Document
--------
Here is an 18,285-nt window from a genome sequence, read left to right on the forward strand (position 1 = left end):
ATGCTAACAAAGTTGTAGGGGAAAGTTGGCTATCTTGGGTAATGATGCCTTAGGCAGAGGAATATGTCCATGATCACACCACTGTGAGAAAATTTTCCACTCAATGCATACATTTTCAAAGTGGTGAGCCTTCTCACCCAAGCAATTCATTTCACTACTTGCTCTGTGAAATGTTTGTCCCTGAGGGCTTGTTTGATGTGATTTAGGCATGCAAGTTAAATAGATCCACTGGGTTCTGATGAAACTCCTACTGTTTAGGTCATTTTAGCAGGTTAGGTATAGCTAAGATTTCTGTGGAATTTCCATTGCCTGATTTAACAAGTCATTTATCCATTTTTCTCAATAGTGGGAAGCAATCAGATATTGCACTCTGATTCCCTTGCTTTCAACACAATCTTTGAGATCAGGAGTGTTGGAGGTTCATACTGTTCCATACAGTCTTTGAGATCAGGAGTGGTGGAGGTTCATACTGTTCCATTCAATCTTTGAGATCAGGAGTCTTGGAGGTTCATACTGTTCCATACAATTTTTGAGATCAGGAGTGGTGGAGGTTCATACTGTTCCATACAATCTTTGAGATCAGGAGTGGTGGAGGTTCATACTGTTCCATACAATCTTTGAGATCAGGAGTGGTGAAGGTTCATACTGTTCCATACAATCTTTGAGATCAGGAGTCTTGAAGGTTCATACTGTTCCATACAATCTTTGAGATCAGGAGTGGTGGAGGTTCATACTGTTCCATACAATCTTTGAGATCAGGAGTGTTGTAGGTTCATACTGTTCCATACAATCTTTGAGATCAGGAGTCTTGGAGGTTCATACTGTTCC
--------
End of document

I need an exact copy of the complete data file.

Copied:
Here is an 18,285-nt window from a genome sequence, read left to right on the forward strand (position 1 = left end):
ATGCTAACAAAGTTGTAGGGGAAAGTTGGCTATCTTGGGTAATGATGCCTTAGGCAGAGGAATATGTCCATGATCACACCACTGTGAGAAAATTTTCCACTCAATGCATACATTTTCAAAGTGGTGAGCCTTCTCACCCAAGCAATTCATTTCACTACTTGCTCTGTGAAATGTTTGTCCCTGAGGGCTTGTTTGATGTGATTTAGGCATGCAAGTTAAATAGATCCACTGGGTTCTGATGAAACTCCTACTGTTTAGGTCATTTTAGCAGGTTAGGTATAGCTAAGATTTCTGTGGAATTTCCATTGCCTGATTTAACAAGTCATTTATCCATTTTTCTCAATAGTGGGAAGCAATCAGATATTGCACTCTGATTCCCTTGCTTTCAACACAATCTTTGAGATCAGGAGTGTTGGAGGTTCATACTGTTCCATACAGTCTTTGAGATCAGGAGTGGTGGAGGTTCATACTGTTCCATTCAATCTTTGAGATCAGGAGTCTTGGAGGTTCATACTGTTCCATACAATTTTTGAGATCAGGAGTGGTGGAGGTTCATACTGTTCCATACAATCTTTGAGATCAGGAGTGGTGGAGGTTCATACTGTTCCATACAATCTTTGAGATCAGGAGTGGTGAAGGTTCATACTGTTCCATACAATCTTTGAGATCAGGAGTCTTGAAGGTTCATACTGTTCCATACAATCTTTGAGATCAGGAGTGGTGGAGGTTCATACTGTTCCATACAATCTTTGAGATCAGGAGTGTTGTAGGTTCATACTGTTCCATACAATCTTTGAGATCAGGAGTCTTGGAGGTTCATACTGTTCC